We arrived at the hotel before the advertised check in time and were invited to leave our bags at reception and either explore the village or make ourselves comfortable in one of the hotel lounges. We headed out to a local pub for some lunch and a mooch around the village.

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Everything is built in Cotswold stone.

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Wanting to make the most of the hotel and it’s sumptuous surroundings, we headed back at around 3pm.

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There are quirky touches around every corner.

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Each of the public rooms is decorated individually.

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A large glass of wine in front of the roaring fire soon brushed off the cold walk around the village.

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I loved these light fittings in the bar.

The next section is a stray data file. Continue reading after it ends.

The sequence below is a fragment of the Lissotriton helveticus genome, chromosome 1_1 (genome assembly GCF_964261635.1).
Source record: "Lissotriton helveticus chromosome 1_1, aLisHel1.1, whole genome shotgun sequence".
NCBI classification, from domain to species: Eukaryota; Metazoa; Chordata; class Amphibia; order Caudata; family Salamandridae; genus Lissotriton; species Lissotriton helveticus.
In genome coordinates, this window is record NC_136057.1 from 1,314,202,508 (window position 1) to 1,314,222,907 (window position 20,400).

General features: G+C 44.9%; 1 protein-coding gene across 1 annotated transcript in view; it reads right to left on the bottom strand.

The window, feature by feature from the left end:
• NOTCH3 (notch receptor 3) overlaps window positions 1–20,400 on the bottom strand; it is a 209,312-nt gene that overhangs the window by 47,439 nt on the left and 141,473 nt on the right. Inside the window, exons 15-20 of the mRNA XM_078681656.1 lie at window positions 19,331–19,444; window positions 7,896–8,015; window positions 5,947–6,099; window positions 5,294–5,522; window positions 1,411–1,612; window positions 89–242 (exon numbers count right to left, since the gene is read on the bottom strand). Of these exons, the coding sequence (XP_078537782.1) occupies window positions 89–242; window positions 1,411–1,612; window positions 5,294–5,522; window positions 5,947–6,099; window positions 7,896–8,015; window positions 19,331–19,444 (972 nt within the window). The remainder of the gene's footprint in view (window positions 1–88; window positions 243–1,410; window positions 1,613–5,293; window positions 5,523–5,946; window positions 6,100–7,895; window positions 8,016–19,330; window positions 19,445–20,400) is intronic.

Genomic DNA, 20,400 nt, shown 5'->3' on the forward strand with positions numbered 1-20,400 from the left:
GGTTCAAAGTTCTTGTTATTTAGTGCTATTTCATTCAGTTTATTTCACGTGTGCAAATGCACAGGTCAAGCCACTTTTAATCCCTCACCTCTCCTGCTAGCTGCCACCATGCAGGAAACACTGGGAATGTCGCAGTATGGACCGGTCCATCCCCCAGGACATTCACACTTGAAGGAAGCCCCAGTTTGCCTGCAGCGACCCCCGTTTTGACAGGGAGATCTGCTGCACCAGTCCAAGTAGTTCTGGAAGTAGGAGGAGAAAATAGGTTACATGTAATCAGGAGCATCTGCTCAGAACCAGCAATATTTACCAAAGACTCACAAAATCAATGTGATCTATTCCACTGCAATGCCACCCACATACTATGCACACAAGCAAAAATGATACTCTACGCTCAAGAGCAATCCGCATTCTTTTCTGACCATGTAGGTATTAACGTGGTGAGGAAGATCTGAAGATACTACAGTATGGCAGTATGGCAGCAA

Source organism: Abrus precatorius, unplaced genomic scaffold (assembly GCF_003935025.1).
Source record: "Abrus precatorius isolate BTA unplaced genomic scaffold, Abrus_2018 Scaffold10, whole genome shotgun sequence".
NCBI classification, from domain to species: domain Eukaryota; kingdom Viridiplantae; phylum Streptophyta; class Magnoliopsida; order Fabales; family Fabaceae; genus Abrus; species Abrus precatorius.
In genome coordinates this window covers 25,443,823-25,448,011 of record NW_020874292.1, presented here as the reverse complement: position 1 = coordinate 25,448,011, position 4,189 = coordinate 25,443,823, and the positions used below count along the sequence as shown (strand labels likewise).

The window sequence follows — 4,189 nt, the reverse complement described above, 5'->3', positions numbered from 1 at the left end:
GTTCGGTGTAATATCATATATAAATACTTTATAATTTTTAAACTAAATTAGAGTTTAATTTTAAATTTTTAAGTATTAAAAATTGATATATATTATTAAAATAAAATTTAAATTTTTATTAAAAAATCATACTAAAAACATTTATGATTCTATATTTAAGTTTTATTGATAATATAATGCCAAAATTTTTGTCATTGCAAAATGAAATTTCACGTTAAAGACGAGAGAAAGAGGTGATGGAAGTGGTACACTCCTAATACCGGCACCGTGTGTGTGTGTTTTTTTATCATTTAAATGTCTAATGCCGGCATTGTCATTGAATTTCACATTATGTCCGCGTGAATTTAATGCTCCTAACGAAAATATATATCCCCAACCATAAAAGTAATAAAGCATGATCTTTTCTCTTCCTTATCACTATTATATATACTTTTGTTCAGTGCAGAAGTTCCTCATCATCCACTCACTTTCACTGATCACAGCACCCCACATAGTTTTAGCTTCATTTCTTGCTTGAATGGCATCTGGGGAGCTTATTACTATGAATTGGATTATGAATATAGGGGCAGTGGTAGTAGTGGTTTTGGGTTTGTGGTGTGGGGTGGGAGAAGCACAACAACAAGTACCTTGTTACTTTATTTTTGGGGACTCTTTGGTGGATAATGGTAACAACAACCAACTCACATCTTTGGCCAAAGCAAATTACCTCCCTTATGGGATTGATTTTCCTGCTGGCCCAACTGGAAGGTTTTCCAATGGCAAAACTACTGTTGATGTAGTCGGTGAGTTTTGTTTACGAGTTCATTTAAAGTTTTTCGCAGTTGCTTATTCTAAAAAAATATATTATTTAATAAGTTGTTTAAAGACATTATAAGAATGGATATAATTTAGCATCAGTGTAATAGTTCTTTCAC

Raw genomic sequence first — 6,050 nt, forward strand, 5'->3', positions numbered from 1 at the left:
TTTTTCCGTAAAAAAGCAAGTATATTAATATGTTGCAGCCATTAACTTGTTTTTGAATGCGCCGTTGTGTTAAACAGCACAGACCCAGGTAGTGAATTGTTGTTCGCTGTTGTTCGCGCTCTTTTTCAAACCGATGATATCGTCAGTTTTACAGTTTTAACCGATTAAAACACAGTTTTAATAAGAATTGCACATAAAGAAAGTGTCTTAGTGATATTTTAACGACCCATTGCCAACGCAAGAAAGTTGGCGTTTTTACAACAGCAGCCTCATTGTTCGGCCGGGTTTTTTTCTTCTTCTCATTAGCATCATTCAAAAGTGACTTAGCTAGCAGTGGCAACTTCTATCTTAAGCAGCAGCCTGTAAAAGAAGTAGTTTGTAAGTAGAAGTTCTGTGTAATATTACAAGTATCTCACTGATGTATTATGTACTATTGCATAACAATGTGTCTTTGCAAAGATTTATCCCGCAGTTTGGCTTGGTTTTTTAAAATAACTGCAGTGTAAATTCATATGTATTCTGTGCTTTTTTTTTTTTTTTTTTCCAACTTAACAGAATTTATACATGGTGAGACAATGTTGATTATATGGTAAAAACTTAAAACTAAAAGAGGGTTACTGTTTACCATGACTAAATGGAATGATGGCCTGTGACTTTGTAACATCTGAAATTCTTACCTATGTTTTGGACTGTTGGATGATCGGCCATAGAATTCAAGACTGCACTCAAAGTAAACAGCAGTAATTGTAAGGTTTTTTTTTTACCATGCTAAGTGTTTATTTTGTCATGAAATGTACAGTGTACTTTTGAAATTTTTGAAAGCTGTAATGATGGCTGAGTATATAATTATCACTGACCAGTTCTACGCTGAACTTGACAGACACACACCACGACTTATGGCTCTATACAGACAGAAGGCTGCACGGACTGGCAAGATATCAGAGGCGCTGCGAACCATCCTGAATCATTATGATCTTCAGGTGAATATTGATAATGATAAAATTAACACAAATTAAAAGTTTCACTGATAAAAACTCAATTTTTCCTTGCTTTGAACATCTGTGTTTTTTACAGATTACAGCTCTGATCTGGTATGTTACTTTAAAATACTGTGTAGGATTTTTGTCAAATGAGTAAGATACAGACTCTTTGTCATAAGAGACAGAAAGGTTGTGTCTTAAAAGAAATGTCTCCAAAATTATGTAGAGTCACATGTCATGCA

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The staff were incredibly helpful and friendly; I’d expected an element of stuffiness as can often be the case in boutique hotels but that wasn’t the case at all. We were immediately put at ease on arrival and remained entirely relaxed throughout our stay.

Dinner was delicious. I can’t remember the detail so have just checked the website, only to find that the hotel has been sold! It’s currently undergoing total refurbishment and will be closed until Christmas. It will be interesting to see what happens. The new name is “The Painswick“, which it used to be previously. I got the feeling from some of the locals that the extravagant décor was not to their taste, so maybe it’s going back to the traditional look. It was certainly anything but during our stay!

On Sunday morning we had a look around the churchyard – a grade 1 listed building. There are some very old tombs and monuments, and a plethora of yew trees.

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Would I go back? Not to Cotswold88, obvs, as it doesn’t exist anymore! That’s really surprised me, but also disappointed me as we’d hoped to go back in the summer. But Painswick is definitely worth a visit; even if just part of a short stop on a mini tour around the beautiful Cotswolds villages in the area.